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What Does a Veterinary Technician Do?

by Beth Greenwood

Just as doctors and nurses work together to take care of human patients, veterinarians and veterinary technicians work together to take care of animals. The veterinary technician performs functions that are similar to those of a nurse, such as assisting in surgery. The Bureau of Labor Statistics reports that veterinary technicians and technologists earned an average annual salary of $31,570 in 2011.

Education and Scope of Practice

Although on-the-job-training is available from some veterinarians, most vet techs have an associate degree in veterinary technology, according to the BLS. They learn how to handle and care for animals, about normal and abnormal conditions and life processes, and how to perform routine clinical and laboratory procedures. A vet tech must work under the supervision of a licensed veterinarian and cannot diagnose, prescribe medication or perform surgery. Each state regulates vet techs and the scope of practice may vary from one state to another.

Work Settings and Skills

In addition to veterinarians’ offices and clinics, vet techs might work in animal research laboratories, in various industries, as educators, in research or for zoos, wildlife parks and in the military. In addition to nursing care, a vet tech might act as a laboratory technician, take and develop X-rays, give anesthesia or assist in surgery. Vet techs must have compassion for both the animals in their care and the animals’ owners. They should be detail oriented, as precision in administering medications or doing diagnostic tests is very important. Manual dexterity is another important quality for a vet tech for tasks such as dental work or giving anesthesia.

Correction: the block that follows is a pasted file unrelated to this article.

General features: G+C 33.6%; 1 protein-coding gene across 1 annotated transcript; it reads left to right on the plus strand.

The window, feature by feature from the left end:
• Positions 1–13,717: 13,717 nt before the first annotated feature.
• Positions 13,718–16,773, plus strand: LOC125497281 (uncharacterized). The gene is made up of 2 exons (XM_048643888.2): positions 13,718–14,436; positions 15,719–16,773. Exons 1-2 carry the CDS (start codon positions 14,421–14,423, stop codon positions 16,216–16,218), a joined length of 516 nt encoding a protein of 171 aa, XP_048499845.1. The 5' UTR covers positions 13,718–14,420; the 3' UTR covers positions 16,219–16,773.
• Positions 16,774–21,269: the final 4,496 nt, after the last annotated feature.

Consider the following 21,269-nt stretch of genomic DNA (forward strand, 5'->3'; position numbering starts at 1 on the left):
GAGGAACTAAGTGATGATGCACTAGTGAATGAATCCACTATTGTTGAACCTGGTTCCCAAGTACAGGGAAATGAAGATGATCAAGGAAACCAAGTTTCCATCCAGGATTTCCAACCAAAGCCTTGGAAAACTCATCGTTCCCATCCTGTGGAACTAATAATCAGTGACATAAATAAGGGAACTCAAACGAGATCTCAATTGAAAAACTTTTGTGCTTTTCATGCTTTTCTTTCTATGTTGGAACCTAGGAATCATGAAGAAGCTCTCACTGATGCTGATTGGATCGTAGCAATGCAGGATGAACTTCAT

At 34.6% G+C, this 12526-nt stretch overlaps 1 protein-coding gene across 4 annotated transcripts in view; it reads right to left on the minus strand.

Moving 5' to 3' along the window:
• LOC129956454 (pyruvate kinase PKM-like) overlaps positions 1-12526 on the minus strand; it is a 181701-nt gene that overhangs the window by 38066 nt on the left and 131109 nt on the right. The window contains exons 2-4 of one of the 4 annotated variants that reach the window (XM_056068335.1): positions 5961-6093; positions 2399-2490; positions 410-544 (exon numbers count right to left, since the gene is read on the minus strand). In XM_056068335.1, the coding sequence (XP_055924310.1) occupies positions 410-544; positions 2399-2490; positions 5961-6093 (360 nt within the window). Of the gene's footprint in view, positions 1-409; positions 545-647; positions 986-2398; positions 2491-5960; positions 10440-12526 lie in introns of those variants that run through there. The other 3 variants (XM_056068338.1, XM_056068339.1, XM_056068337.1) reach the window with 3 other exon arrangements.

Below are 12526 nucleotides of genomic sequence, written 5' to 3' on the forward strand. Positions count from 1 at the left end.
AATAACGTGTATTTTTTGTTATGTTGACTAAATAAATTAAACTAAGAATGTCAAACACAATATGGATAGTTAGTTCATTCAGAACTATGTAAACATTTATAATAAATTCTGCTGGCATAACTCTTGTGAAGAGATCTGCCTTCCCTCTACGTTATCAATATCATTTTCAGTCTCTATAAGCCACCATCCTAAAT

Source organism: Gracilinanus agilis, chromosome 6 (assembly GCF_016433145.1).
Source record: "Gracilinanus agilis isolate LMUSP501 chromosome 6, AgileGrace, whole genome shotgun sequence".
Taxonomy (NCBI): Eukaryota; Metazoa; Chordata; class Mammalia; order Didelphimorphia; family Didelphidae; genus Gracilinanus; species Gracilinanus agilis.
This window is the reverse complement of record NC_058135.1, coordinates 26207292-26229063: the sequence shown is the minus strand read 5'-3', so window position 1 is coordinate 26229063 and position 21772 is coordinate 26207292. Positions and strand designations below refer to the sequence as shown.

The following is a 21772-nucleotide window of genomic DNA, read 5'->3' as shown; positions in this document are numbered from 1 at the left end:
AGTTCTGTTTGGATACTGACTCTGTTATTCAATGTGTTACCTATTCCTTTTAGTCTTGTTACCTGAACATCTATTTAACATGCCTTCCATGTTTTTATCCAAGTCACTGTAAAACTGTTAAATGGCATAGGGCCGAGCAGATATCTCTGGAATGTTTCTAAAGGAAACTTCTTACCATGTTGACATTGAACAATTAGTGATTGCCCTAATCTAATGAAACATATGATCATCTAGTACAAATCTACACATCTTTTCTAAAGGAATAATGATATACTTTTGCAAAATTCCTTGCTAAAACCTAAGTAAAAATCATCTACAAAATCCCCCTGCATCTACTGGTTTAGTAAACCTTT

Basic Tasks

Vet techs collect specimens, obtain and record medical case histories and supervise the care and handling of research animals. Dental prophylaxis is another responsibility of many vet techs. Some vet techs have supervisory responsibility for practice personnel, such as veterinary assistants. In research facilities, vet techs might assist in the research. In practices where animal surgery is offered, the vet tech might prepare the animal, instruments and equipment for surgery, give anesthesia, supervise the animal’s anesthesia recovery and educate the owner about postoperative care.

Specialization

In addition to the basic duties of veterinary technology, some vet techs choose to specialize. The National Association of Veterinary Technicians in America developed a committee to identify vet tech specialties in 1994. As of 2010, there were 10 NAVTA-approved specialties. These include anesthesia, animal dentistry, internal medical, emergency and critical care. Equine nursing and nutrition are other specialties. Each specialty organization has specific requirements for educational preparation, training and experience; an applicant must pass an exam to obtain certification.

About the Author

Beth Greenwood is an RN and has been a writer since 2010. She specializes in medical and health topics, as well as career articles about health care professions. Greenwood holds an Associate of Science in nursing from Shasta College.

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